Part 3 of 6 4/17/17
Inside the transmission are a series of variously sized, toothed gears that produce torque. Because the gears that interact with each other are different sizes, torque can be increased or decreased without changing the speed of the engine’s rotational power all that much. This is thanks to gear ratios.
Gear ratios represent the gears’ relation to each other in size. When different sized gears mesh together, they can spin at different speeds and deliver different amounts of power.
Let’s look at a dumb-downed version of gears in action to explain this. Say you have an input gear with 10 teeth (by input gear, I mean a gear that is generating the power) connected to a larger output with 20 teeth (by output gear, I mean a gear that is receiving the power). To spin that 20-toothed gear once, the 10-toothed gear needs to turn twice because it’s half as big as the 20-toothed gear. This means that even though the 10-toothed gear is spinning fast, the 20-toothed gear is turning slowly. And even though the 20-toothed gear is turning more slowly, it’s delivering more force, or power, because it’s larger. The ratio in this arrangement is 1:2. This is a low gear ratio.
Or let’s say the two gears connected to each other are the same size (10 teeth and 10 teeth). They’d both spin at the same speed, and they’d both deliver the same amount of power. The gear ratio here is 1:1. This is called a “direct drive” ratio because the two gears are transferring the same amount of power.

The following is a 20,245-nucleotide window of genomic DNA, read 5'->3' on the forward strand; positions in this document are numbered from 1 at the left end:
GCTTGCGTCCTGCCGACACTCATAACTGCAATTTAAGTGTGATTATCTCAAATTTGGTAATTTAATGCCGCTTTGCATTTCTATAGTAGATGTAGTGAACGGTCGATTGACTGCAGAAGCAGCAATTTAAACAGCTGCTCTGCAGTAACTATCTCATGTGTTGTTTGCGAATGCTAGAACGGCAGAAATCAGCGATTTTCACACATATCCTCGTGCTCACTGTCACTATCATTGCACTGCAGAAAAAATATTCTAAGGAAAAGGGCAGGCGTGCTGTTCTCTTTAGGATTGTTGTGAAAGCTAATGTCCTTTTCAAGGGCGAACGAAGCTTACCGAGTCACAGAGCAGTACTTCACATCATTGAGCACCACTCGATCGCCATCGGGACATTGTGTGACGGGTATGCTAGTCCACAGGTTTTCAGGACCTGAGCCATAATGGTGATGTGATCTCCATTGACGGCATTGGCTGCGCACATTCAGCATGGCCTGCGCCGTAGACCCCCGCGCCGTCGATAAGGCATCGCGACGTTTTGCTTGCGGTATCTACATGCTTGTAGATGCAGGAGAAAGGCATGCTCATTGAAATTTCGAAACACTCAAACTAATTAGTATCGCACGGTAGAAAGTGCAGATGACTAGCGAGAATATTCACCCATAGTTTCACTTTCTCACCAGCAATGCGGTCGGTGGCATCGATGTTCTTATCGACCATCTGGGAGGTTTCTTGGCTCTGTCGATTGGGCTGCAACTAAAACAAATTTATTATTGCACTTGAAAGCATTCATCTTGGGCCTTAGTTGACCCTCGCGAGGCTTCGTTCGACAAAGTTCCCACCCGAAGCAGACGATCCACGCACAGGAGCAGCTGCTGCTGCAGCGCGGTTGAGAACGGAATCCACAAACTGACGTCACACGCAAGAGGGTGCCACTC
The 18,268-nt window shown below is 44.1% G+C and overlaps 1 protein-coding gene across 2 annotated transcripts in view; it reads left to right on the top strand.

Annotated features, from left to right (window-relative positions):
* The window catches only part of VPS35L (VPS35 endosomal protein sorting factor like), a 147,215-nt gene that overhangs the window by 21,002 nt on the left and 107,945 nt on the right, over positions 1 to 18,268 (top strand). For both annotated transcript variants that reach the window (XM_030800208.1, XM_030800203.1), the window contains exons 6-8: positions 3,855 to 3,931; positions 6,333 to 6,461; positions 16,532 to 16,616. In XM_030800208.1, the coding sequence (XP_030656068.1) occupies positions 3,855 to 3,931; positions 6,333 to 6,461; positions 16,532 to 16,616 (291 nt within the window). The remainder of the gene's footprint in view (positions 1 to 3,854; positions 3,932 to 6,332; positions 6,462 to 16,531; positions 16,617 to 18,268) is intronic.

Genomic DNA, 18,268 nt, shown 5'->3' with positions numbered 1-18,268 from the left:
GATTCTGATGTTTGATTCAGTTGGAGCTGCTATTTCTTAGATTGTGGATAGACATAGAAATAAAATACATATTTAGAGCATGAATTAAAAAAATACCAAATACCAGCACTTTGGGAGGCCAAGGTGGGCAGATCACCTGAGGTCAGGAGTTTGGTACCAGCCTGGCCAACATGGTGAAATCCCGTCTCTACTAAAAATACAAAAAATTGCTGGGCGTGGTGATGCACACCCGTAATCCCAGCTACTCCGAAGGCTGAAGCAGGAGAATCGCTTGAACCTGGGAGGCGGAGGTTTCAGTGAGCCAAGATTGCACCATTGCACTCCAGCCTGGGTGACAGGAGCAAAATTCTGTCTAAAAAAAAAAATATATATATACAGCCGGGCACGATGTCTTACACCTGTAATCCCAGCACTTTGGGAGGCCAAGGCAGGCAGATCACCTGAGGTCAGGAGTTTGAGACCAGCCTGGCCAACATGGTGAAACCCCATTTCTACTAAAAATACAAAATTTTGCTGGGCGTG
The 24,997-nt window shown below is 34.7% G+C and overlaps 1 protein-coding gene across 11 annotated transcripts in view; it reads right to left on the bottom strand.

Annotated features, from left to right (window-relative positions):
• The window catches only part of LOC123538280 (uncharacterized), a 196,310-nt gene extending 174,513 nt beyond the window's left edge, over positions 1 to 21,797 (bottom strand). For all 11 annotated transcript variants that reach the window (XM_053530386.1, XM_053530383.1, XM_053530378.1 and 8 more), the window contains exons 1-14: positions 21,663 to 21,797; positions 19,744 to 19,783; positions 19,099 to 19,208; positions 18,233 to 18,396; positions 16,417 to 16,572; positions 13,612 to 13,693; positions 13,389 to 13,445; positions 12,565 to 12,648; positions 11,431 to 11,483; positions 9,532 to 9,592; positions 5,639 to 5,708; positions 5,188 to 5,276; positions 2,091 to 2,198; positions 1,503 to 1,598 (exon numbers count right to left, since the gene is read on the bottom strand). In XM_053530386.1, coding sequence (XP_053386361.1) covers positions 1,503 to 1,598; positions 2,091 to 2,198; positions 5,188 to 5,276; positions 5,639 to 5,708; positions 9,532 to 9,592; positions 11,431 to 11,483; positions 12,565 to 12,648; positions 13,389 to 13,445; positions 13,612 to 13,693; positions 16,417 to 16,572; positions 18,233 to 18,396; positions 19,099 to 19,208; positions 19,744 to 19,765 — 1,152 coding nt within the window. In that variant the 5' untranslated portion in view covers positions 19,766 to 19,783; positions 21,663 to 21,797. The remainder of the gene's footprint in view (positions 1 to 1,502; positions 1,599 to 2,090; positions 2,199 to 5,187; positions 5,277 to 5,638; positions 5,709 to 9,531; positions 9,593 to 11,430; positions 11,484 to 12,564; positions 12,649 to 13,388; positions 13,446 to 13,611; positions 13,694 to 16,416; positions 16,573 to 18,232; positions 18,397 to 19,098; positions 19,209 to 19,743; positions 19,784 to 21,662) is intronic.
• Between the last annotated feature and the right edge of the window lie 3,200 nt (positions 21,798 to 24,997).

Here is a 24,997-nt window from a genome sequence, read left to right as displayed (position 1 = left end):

Or let’s say the input gear was larger (20 teeth) and the output gear was smaller (10 teeth). To spin the 10-toothed gear once, the 20-toothed gear would only need to turn half way. This means that even though the 20-toothed input gear is spinning slowly and with more force, the 10-toothed output gear is spinning fast, and delivering less power. The gear ratio here is 2:1. This is called high gear ratio.
Let’s bring that concept back to the purpose of the transmission.
First Gear. It’s the largest gear in the transmission and enmeshed with a small gear. A typical gear ratio when a car is in first gear is 3.166:1. When first gear is engaged, low speed, but high power is delivered. This gear ratio is great for starting your car from a standstill.
Second Gear. The second gear is slightly smaller than first gear, but still is enmeshed with a smaller gear. A typical gear ratio is 1.882:1. Speed is increased and power decreased slightly.
Third Gear. Third gear is slightly smaller than the second, but still enmeshed with a smaller gear. A typical gear ratio is 1.296:1.
Fourth Gear. Fourth gear is slightly smaller than the third. In many vehicles, by the time a car is in fourth gear, the output shaft is moving at the same speed as the input shaft. This arrangement is called “direct drive.” A typical gear ratio is 0.972:1
Fifth Gear. In vehicles with a fifth gear (also called “overdrive”), it is connected to a gear that’s significantly larger. This allows the fifth gear to spin much faster than the gear that’s delivering power. A typical gear ratio is 0.78:1.